Why not, I've suggested, have a Friday and Saturday night 15 minute screen scroll down the screen of the shows' premises --which are the funniest part anyway?  It may take  while to catch on, but it will, just like my brilliant Amazon kindle sample review idea.   Now you never have to feel guilty at parties or college "mixers" or late-night bull sessions with your dorm or frat chums whenever you haven't read the book under discussion.  After the 15 minutes or so reading my review corner in the bathroom or on the bus, you'll be able to quote passages, discuss main ideas and flaws, assert the way in which you would have effortlessly improved the book, and probably end up with a date for next weekend or even the next 24 hours.   Ready?  Let's Go!

A Universe From Nothing by Laurence Krauss.  Jerry Coyne read Krauss's book, which contains a fawning afterward by Richard Dawkins, who sees the book as the death nell of theism,  and was sorely disappointed.   Jerry authors one of the best, most rational, and entertaining blogs on the web, Why Evolution is True, which grew out of his knock-out book of the same name, and stands as just about the best defense of evolution currently available, possibly tied with Dawkins' Greatest Show on Earth.  Jerry--a geneticist at the university of Chicago, loves evolution, cats (kettahs and Ceiling cat--Feline God), nomming delish international food, clouds, cowboy boots, and many more wonderful hings--has a funny and grim post  up right now about what a vile, stupid book the Bible really is ( I could have told him that 3 decades ago when I read the fat thing in high school cover-to-cover and wondered by why God was such a psychopathic bully and was so stupid, exactly like the powerful but imbecilic aliens Kirk and Spock were always circuit-frying with elementary logic.  Jerry agrees with me that most of the beautiful diamonds of poetry and wisdom buried in this feculent, evil dung hill probably have more to do with the King James translation than any intrinsic worth.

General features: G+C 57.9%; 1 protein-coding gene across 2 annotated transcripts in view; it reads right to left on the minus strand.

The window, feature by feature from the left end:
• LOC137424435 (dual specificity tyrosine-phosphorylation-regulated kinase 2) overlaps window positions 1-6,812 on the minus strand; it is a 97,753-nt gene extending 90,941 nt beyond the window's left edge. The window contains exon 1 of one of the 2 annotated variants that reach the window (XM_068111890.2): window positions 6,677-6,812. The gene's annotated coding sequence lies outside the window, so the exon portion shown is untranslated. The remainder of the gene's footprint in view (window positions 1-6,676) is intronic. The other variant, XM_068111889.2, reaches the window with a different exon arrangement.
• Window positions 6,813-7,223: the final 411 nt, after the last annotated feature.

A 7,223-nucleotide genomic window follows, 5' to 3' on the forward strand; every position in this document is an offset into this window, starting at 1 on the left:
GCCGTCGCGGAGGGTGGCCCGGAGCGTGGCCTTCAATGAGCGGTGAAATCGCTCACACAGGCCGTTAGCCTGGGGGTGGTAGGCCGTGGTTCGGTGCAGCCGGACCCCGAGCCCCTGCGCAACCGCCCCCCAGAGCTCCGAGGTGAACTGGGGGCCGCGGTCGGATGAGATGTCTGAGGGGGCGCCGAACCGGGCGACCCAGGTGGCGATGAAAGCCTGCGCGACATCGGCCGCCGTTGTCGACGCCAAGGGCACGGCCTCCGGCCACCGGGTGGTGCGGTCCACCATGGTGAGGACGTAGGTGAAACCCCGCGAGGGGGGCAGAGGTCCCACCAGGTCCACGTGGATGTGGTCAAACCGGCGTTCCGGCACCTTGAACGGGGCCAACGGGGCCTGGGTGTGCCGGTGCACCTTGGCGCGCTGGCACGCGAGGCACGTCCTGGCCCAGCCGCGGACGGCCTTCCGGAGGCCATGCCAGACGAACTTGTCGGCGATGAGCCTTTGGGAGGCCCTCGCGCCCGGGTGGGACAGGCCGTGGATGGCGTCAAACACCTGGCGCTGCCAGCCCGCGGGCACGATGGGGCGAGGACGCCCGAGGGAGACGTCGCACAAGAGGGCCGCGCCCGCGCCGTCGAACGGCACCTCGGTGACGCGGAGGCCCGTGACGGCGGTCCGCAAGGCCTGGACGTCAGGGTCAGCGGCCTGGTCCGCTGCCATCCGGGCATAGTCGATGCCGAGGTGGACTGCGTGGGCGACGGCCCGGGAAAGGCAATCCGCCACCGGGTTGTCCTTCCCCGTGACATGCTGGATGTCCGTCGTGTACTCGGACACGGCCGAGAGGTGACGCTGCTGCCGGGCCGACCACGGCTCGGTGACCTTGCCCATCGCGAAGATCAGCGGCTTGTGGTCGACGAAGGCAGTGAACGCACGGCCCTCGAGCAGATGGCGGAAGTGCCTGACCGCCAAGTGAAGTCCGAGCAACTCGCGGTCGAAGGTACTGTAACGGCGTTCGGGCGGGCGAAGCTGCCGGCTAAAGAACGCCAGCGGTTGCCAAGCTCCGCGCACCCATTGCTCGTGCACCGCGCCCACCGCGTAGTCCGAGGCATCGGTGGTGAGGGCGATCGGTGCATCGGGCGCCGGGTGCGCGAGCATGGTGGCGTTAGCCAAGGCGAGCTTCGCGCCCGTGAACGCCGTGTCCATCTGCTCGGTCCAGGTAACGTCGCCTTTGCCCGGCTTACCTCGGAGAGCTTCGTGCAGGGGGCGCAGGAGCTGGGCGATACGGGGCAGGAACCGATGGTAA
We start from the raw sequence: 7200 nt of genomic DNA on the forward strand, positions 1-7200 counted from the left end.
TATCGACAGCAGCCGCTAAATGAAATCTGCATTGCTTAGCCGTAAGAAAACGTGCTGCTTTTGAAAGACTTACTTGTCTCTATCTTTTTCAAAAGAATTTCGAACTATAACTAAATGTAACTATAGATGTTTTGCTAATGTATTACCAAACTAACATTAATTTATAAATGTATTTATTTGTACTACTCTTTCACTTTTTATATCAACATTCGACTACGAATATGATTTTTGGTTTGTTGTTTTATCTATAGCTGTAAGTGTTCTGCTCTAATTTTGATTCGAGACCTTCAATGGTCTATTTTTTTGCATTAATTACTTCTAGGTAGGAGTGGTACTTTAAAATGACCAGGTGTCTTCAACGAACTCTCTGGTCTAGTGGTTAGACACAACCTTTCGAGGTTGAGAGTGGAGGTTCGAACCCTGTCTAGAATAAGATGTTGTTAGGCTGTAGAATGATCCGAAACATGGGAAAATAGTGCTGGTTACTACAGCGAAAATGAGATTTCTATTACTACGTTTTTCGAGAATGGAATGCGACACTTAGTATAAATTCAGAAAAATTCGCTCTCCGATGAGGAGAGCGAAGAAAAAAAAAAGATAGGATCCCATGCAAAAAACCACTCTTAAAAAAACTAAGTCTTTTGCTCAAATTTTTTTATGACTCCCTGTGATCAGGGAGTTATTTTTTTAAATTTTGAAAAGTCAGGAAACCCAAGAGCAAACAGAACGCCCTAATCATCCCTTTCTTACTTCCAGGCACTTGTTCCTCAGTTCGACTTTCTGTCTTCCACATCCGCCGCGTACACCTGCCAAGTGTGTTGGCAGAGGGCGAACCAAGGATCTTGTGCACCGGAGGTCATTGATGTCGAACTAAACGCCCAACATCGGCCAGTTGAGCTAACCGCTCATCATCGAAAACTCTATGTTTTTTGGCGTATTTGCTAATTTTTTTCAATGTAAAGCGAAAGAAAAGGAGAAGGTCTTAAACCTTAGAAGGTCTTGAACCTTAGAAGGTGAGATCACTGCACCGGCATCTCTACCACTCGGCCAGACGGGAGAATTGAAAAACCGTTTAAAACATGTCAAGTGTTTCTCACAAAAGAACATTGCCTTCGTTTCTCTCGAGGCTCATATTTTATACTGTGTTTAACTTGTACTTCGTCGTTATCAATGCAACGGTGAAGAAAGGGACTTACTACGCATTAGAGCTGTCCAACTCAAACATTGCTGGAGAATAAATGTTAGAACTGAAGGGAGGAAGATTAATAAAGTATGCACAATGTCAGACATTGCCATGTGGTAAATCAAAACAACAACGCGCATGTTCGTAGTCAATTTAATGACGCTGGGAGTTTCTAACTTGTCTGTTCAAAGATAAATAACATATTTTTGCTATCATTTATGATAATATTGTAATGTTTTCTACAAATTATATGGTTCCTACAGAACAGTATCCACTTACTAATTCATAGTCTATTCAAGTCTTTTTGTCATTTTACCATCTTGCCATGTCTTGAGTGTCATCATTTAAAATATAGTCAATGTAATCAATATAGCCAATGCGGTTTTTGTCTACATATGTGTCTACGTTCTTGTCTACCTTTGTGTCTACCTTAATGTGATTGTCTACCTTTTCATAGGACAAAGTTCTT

Really, think about it.  If you were the unimaginably powerful being responsible for 100 billion stars and 100 billion or more galaxies aside from ours, and uncountable worlds possibly supporting life and intelligence, would you reveal yourself to a group of sun-struck doltish iron-age nomads, who though they were living on a kind of platform with heaven right there above them, and who probably spent lots of time clearing sand out their undies and butt-cracks and then leave them with a bunch of fragmentary, incomprehensible, boring, contradictory (to me it's plausible and likely that Jesus was several preachers rubber stamped with the name Jesus) badly edited manuscripts (none of the originals are with us) that no one can agree on and over which people have killed and tortured hundreds of thousands of men, women, and children?   And God who created the universe  has a son?  A son?   Why the hell would he want one when he could have so many cooler things than a party pooper like Jesus who says things like, "Think not that I am come to send peace on earth: I came not to send peace, but a sword.  For I am come to set a man at variance against his father and a the daughter against her mother." Matthew 10: 34-35  And lots of other weird, scary things. 

Didn't you love it when Bart Simpson used to make his Sunday school teacher pull her hair out trying to explain things like that in the first few seasons?

And then presumably God and his son traveled around really fast like Santa Clause on Christmas Eve to other trillions of other planets to burn bushes and get nailed to crosses.   Didn't you think about stuff like that when you were about 7 or 8 years old and experience some weird cognitive dissonance resulting in night-terrors?  In fact, I think that's what a lot of children's night terror comes from: trying to reconcile what they intuitively know is true with the garbage adults shove at them as true, like Noah's ark, walking on water, coming out of grave after you're dead, and biting into a piece of fruit and thereby introducing the bizarre, entirely superfluous, and poorly defined concept of "sin," and the idea there's some "Devil" guy whispering in your ear and making all kinds of mischief that God apparently can't control?   It's child abuse.